Brief Description: This lesson focuses on the basics of TinkerCad by teaching students how to create their own customized name tag that is later 3D printed or laser cut.

Grades: 5, 6, 7, 8, 9+

Time: 4+ hour

Keywords: Tinkercad, 3D, modeling, laser cutting, 3D printing

Lesson Objectives

  • Introduce students to 3D modeling
  • Introduce students to printing software such as laser cutters and 3D printers
  • Introduce students to TinkerCad basics such as: grid settings, moving around, shape generators, text generators, holes, extrusion and sizing.


  • Paper
  • Pencils
  • Computers
  • WIFI or Ethernet connection (TinkerCAD works on Google Chrome or Firefox)
  • If possible, get mice for the computers because they make clicking and moving around the 3D model easier.


  1. Design model on paper: including shapes, sizes (3 in X 3 in worked nicely), cartoons, name, and holes (for strap).
  2. Prepare a new model on TinkerCAD:
    1. Log in
    2. Choose “create new design”
    3. Set new grid – “edit grid” – set custom 3 in X 3 in if using same standard as above
    4. Explore motion settings: moving up, down, tilting, rotating, going back to home view, zooming in and out.
  3. Create base: Have students browse through the shape generator to see what shape they want their name tag to be.  Have them make that their base so that all other extrusions, text, and holes are placed onto the base.
  4. Choose location of holes: This was generally done by choosing the cylinder shape and making it a hole instead of solid.  Check to make sure it goes through the name tag.  Any other shape can be used.
  5. Teach text editor to apply name:  The Text editor option is a nice easy way to write text!  Different fonts can be used, and the whole text is treated as one object that can be re sized and even turned into a hole for engraving.  If Text editor is undesirable, Tinkercad has individual letters as objects that can be placed, re-sized,  and turned into holes.
  6. Apply images from online, or search for .stl files on Thingiverse for more customization: Due to a lack of time many of the name tags had objects imported from other websites like Thingiverse.  .STL files can be imported into Tinkercad using the import section, and the files can be easily manipulated.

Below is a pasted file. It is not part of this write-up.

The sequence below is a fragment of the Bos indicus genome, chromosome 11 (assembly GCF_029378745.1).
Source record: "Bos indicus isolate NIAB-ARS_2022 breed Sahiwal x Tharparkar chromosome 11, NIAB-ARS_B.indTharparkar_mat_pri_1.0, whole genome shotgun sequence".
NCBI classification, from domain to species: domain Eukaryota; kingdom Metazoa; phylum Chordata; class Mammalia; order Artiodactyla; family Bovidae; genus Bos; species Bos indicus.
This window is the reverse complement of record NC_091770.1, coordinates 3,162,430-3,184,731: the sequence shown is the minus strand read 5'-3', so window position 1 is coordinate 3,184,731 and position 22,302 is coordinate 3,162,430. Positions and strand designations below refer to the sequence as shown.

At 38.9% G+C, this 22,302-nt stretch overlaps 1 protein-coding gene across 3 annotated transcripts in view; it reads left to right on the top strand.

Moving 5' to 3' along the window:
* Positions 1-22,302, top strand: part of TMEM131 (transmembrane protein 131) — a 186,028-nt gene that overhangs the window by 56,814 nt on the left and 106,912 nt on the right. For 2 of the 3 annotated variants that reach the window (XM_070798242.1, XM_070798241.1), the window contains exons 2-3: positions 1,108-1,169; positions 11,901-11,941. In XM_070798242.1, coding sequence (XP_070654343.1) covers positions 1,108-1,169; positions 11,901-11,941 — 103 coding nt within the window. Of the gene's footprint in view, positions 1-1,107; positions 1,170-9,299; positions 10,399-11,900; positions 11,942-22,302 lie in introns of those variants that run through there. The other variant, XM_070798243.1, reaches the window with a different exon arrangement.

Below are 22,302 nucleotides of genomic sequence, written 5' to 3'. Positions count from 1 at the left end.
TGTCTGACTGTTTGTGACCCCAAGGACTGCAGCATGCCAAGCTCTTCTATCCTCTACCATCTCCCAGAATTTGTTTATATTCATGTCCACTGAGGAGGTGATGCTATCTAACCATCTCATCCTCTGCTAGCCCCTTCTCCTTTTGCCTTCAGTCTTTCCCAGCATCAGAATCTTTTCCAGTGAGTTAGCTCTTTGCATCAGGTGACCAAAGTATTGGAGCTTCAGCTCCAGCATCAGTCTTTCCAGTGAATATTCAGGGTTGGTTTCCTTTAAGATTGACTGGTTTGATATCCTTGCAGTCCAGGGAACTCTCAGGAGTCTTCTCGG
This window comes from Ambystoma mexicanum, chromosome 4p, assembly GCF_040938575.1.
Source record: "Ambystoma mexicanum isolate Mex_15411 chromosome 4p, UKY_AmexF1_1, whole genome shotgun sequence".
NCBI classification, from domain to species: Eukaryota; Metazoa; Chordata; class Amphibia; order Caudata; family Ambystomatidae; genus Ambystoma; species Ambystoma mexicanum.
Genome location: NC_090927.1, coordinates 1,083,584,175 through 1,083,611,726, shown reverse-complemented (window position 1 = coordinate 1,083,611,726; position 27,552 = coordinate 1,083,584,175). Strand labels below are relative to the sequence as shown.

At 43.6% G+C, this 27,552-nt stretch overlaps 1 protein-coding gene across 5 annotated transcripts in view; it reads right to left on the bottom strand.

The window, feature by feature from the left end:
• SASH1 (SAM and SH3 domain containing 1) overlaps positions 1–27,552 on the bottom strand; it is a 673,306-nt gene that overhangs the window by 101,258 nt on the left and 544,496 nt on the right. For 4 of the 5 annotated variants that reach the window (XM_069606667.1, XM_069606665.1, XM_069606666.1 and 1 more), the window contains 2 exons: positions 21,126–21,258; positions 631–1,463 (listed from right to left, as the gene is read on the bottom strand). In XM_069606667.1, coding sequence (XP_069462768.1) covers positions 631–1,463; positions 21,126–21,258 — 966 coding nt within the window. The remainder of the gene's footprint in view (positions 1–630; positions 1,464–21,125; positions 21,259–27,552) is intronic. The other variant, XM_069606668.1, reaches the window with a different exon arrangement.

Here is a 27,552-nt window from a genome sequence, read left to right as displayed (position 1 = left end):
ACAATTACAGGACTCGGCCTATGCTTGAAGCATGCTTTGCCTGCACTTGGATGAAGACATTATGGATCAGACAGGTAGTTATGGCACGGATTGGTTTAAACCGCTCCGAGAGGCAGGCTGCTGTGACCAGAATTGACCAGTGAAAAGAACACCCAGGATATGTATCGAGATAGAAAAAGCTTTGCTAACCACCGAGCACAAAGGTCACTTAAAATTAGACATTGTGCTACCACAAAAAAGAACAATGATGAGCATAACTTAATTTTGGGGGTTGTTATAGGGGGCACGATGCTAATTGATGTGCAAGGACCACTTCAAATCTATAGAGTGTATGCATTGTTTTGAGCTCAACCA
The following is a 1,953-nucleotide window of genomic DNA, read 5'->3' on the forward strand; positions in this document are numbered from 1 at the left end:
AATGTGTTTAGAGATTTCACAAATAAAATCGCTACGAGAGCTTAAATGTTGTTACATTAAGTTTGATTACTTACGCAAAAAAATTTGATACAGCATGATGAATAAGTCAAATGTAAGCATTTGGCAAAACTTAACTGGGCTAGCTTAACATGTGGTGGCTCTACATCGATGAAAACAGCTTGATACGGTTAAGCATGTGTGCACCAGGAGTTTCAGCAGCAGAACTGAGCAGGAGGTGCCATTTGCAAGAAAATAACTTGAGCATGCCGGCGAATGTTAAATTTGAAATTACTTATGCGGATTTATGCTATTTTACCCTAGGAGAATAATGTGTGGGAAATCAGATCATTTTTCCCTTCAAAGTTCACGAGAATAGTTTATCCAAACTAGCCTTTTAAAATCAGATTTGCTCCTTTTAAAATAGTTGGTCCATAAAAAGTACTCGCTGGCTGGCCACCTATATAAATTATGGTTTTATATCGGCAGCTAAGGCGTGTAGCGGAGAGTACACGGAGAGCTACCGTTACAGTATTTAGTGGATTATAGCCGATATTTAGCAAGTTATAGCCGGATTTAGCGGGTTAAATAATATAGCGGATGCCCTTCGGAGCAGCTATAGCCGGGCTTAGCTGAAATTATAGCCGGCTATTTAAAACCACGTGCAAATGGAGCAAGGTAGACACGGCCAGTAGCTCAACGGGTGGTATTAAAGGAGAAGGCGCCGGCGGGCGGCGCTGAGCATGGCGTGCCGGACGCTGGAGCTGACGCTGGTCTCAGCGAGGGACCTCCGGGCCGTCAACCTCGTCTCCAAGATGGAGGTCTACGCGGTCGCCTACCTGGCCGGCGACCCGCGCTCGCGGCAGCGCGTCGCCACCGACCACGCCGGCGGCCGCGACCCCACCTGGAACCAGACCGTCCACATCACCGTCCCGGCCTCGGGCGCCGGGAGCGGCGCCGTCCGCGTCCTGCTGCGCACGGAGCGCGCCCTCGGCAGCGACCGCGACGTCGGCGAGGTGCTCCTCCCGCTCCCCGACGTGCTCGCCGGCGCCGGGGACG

7. Differentiate between engraving and creating hole extrusions: Make sure students can tell the difference between making objects that cut completely through, or objects that engrave into the base of the name tag.  This means checking the thickness of each object and making sure it fits what is desired.  Keep in mind that some letters won’t come out how they look when printed.  For Example: if the letter D is desired to be completely cut through the entire name tag base there won’t be any filling inside of the D.  It will just fall out when it is laser cut.  
  8. After All models are complete: 3D Printing: All designs on TinkerCAD can be exported as .stl files.  Other options are also available.  Each option depends on your printer’s needs. Laser Cutting:  There is an option to download models as .SVG.  However, for our laser cutter more work had to be done. How we did it:
    1. Each model was downloaded as a .STL file
    2. Each .STL file was opened in SolidWorks (it is going to look funky at first).  Do not click on .stl file to open.  You will get an “uncertified trust” error.  Just open from SolidWorks.
    3. Click options before opening (in file search only search for .stl files).  Make each .stl file a solid body, and use millimeters (Tinkercad Transfers files as mm).
    4. Let SolidWorks run it’s check to make sure nothing is funky about the model (90% of the time the model is fine).
    5. Right click on “imported” feature on the left toolbar of the model
    6. Choose Feature Works
    7. Click on recognize geometry.  SolidWorks will do an automatic run through of TinkerCAD’s drawing and sketches.  You can choose what features you would like it to run through (fillets, holes, ribs, drawings, extrusions etc).  Usually just check all just in case.  This process may take a lot of time depending on how complicated the model is, how SolidWorks has been running that day, and depending on if outside .STL designs were used.  Sometimes it wont even work.  If it doesn’t redesign will have to be considered.  I used about 4 computers running different designs simultaneously to speed the process up.
    8. After all geometry is recognized, save the SolidWorks version as a part.
    9. Create a new drawing in SolidWorks.
    10. Make the template size the size of the wood board, or plastic you are using.
    11. Place top views of all the parts onto the drawing with the proper scale.
    12. Save drawing as a .DXF File.
    13. Open .DXF File in illustrator.
    14. Use .0005 in for any outline that needs to be cut.
    15. Use .01 in for anything that is to be etched.
  9. Keep in mind each printer and cutter is different. The settings depend on the printer and material! There is also an option to take screen shots of a top view of each model and using that in illustrator instead of going through all the SolidWorks trouble.  However, the angle of the shot may mess things up.   *Cut away!

Extensions and Modifications

  • Students can design something other than a name tag

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